Lawmakers in Connecticut have approved a bill that would expand the types of medical professionals who can provide abortion services in the state and shield residents from facing penalties under other states' anti-abortion laws.

The legislation is partly a response to the wave of new measures in conservative states restricting abortion access and in some cases levying civil and criminal penalties on people who perform them.

The vote by the Connecticut legislature comes ahead of an anticipated U.S. Supreme Court decision in the coming weeks over a landmark abortion case. In that case, Dobbs v. Jackson Women's Health Organization, the court is deciding whether a Mississippi ban on most abortions after 15 weeks of pregnancy, well before a fetus is viable outside the womb, is constitutional. Fetal viability is typically between 22 and 24 weeks.

Some Republican leaders say they expect the court will overturn Roe v. Wade, the 1973 ruling that enshrined the constitutional right to an abortion in the first two trimesters, and leave it up to states to decide whether to permit abortions.

"This legislation takes action to protect our state from overreaching laws from others," Connecticut state Sen. Steve Cassano said in a statement. "As other states pass increasingly restrictive bills, we are countering those bills by protecting residents and visitors alike from others seeking to persecute them."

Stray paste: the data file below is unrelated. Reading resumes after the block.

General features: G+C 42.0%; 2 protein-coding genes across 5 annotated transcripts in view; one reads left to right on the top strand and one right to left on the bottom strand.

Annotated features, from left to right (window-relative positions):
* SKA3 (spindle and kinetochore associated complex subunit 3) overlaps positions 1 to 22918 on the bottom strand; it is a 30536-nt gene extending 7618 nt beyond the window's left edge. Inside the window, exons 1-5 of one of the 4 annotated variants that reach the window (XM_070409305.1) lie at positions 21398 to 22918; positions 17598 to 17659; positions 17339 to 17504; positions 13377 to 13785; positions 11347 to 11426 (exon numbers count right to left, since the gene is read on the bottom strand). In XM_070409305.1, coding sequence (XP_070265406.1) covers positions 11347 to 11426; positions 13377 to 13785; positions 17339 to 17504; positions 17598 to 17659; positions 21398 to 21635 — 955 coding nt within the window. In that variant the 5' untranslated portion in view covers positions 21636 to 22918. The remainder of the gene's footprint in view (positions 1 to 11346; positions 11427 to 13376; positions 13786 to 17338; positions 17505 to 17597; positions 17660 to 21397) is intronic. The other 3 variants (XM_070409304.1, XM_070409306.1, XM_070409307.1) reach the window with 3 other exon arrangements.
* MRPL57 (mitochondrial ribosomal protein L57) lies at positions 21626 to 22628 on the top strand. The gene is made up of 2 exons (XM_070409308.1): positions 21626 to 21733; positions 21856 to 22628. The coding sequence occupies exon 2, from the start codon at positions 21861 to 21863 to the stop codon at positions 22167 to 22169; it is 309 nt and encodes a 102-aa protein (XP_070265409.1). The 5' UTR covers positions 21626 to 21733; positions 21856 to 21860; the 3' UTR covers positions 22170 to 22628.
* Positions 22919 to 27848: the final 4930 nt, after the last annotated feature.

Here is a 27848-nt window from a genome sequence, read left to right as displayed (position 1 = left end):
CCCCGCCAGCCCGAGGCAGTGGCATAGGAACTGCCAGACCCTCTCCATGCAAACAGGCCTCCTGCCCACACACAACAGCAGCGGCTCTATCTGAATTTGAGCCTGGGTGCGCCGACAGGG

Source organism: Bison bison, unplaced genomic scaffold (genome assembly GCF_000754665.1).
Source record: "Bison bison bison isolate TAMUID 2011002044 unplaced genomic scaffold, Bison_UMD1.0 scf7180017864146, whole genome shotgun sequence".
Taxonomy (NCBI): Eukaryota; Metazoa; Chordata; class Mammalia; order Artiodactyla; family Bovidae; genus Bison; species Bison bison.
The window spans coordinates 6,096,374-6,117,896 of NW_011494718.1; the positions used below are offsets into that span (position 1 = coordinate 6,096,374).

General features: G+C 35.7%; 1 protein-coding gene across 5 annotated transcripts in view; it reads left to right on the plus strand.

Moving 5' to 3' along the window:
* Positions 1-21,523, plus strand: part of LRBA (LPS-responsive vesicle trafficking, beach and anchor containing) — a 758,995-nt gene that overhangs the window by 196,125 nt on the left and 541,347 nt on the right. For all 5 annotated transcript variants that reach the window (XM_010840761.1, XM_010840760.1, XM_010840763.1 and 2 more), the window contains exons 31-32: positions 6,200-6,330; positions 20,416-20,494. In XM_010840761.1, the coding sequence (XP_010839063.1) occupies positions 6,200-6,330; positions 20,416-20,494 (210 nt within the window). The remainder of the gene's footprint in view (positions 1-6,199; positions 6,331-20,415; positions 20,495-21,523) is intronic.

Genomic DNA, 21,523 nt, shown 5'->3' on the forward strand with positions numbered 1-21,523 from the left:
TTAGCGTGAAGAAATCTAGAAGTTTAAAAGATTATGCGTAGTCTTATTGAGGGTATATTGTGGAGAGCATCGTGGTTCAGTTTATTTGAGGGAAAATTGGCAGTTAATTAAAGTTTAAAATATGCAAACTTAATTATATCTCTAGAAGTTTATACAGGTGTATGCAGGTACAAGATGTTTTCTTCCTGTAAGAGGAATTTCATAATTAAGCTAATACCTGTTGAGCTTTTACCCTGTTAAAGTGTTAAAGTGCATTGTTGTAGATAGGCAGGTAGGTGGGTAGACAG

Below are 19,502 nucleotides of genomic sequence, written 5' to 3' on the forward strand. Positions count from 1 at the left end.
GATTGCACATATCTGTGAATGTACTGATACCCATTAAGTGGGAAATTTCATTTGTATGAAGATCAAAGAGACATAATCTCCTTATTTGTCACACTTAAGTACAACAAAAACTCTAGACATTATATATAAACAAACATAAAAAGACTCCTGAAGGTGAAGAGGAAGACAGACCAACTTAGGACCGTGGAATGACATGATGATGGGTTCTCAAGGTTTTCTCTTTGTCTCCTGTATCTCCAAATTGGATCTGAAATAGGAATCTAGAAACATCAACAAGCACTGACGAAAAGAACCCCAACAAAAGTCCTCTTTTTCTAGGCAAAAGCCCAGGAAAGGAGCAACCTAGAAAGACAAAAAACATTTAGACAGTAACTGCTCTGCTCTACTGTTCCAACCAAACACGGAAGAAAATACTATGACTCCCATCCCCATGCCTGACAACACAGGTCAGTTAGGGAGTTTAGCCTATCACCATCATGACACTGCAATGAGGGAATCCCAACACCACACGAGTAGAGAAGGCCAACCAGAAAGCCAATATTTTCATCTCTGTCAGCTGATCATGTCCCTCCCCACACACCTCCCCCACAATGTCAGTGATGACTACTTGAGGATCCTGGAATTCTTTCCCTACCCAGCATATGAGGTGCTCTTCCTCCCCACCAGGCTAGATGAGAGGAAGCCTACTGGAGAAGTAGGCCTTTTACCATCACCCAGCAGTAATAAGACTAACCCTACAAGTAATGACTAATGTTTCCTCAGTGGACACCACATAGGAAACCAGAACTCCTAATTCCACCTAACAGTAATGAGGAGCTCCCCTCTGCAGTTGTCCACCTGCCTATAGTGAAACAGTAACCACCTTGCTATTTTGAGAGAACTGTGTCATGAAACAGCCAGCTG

Other blue states, such as Colorado and New Jersey, have recently codified the right to an abortion into state law as a contrast to the more conservative jurisdictions that have cracked down on abortion access.

The Guttmacher Institute, a research group that supports reproductive rights, reported that as of April 15, a total of 33 abortion restrictions had been enacted in nine states so far in 2022. By comparison, 11 measures protecting abortion access have passed in seven states.

Under House Bill 5414, people or organizations in Connecticut who are sued for receiving, performing or providing support for abortions in other states can countersue for damages and other costs.

In Texas, for example, the controversial abortion law known as S.B. 8 allows people to bring civil lawsuits against those who allegedly help Texas residents get an abortion after six weeks of pregnancy.

Connecticut's governor would also be restricted from extraditing someone who did something in Connecticut that leads to a crime in another state if what they did is legal in Connecticut.

The bill also expands who could perform abortions. Advanced practice registered nurses, nurse-midwives and physician assistants would be able to conduct medication and aspiration abortions in Connecticut.

The state Senate approved the bill on Friday after it passed the House of Representatives earlier this month.

It now goes to Gov. Ned Lamont for his signature. The Democrat has said he will sign the bill into law, according to the Hartford Courant.

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